The single meal challenge design that we employed mimics many previous studies that have shown that a single meal high in carbohydrates and/or fat causes postprandial systemic inflammation [33
]. We have also previously shown that a single high fat mixed meal increases airway inflammation within 4 h [16
]. This is biologically plausible, as it is known that at 4 h after the consumption of inulin, the SCFAs acetate, propionate, and butyrate are all elevated compared to baseline in plasma [34
]. Nonetheless, a clinical trial of longer duration is warranted to determine what clinical effects would occur with chronic supplementation.
As the importance of SCFAs in human health is being increasingly recognized, further research is required to assess changes that occur in circulating SCFA levels and inflammation following the intake of various types of soluble fibres. In addition, research is also needed to determine the optimal delivery form for increasing circulating SCFAs. In animal studies, SCFAs are often administered directly through the drinking water of animals, however oral delivery of SCFA is not optimal for humans, as the majority of acetate delivered orally is oxidized, with plasma levels only remaining elevated for 60 min [35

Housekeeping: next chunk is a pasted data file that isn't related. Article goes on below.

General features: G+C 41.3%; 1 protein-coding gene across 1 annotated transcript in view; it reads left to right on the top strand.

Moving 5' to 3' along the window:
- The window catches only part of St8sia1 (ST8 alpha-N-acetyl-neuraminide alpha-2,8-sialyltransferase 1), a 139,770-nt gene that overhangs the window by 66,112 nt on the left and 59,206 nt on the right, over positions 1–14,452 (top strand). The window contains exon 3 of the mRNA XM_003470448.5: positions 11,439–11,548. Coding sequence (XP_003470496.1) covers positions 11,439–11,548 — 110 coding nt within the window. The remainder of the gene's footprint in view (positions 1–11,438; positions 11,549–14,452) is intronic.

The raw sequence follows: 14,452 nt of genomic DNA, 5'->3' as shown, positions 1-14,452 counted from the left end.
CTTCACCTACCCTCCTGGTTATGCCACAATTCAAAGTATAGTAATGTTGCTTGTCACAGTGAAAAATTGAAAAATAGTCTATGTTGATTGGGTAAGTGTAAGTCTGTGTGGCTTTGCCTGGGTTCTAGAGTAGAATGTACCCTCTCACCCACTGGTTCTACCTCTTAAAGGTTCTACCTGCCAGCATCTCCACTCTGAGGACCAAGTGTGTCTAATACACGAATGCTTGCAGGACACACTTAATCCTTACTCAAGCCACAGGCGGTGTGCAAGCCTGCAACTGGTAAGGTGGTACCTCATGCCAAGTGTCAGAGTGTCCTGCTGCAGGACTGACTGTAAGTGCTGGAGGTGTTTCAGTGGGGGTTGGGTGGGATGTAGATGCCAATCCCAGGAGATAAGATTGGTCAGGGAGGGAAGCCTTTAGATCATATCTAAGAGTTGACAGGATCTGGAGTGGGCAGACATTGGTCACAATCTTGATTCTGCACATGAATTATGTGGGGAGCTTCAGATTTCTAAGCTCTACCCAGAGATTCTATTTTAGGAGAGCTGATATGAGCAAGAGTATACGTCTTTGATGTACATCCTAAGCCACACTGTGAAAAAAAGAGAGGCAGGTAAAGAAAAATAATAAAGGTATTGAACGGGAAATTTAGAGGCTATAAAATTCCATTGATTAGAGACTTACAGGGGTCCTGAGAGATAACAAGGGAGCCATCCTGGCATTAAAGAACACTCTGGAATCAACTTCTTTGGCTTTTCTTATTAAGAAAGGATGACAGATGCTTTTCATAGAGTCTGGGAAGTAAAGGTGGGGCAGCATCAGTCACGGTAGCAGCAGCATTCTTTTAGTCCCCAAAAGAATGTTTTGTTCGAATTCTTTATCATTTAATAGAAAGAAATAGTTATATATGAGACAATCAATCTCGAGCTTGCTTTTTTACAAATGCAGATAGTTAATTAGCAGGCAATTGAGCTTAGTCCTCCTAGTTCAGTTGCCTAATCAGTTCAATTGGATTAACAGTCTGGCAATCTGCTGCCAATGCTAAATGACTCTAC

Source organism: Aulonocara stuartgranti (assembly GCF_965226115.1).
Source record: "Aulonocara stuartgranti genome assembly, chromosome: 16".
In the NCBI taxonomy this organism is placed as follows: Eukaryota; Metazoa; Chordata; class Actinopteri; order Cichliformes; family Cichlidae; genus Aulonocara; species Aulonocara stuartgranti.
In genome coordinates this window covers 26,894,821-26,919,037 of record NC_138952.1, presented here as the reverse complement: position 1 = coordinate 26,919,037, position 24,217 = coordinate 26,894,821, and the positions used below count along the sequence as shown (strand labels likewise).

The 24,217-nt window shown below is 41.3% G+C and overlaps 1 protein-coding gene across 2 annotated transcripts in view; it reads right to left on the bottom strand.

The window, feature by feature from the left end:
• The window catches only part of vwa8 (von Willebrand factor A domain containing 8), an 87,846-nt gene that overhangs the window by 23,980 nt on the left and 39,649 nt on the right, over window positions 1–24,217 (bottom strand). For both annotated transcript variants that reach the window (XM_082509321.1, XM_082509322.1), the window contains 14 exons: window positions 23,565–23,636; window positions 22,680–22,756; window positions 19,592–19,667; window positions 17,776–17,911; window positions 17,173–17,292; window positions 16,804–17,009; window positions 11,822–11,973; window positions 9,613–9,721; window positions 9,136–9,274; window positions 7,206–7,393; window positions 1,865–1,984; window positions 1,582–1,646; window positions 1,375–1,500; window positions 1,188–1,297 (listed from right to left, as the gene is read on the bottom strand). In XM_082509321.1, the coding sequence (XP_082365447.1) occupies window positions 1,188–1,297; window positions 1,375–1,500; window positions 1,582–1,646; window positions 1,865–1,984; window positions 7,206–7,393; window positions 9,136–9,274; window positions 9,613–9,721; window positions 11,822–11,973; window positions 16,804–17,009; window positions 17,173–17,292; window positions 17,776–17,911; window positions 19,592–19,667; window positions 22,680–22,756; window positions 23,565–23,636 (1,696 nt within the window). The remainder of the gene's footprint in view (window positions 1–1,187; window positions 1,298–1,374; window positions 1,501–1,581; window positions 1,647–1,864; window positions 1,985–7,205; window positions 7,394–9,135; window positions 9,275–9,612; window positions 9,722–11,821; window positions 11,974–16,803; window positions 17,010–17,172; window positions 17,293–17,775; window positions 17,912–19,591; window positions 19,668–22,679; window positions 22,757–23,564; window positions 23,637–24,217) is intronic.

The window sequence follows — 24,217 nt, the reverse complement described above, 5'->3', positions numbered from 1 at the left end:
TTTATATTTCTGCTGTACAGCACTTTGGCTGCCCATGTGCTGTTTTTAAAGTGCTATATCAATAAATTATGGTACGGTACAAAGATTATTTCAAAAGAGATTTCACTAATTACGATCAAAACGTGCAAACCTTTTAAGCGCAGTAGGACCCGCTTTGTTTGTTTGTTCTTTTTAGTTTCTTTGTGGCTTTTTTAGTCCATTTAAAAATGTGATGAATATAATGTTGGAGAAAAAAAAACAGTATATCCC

]. Hence, supplementation with soluble fibre (as we have done in this study) is a useful strategy to increase circulating SCFA levels [34
From our study, we are unable to determine whether SCFA reach the lungs, and this is an important area for future research. Previous animal studies have shown that SCFA are not detectable in lung tissue following soluble fibre supplementation [30
]. Hence, it appears likely that effects of SCFA on immune function initially occur systemically. Supporting this hypothesis, it has been reported that mice treated with propionate have altered haematopoiesis in bone marrow, characterised by changes in the types of dendritic cell (DC) precursors generated, which have greater phagocytic ability but reduced ability to promote Th2 responses once in the lungs [30
A limitation of this study is the small sample size; however, this was adequate for us to demonstrate, for the first time, that soluble fibre can reduce airway inflammation in people with asthma. Another potential limitation is the short duration of the study, as the soluble fibre was delivered as a single meal. Nonetheless, the chronic effects of soluble fibre on airway inflammation in asthma are likely to be even greater, as in addition to activation of free fatty acid receptors, gut microbial changes will also be induced, which further enhance SCFA production [36
]. Hence, long-term studies of soluble fibre supplementation are warranted.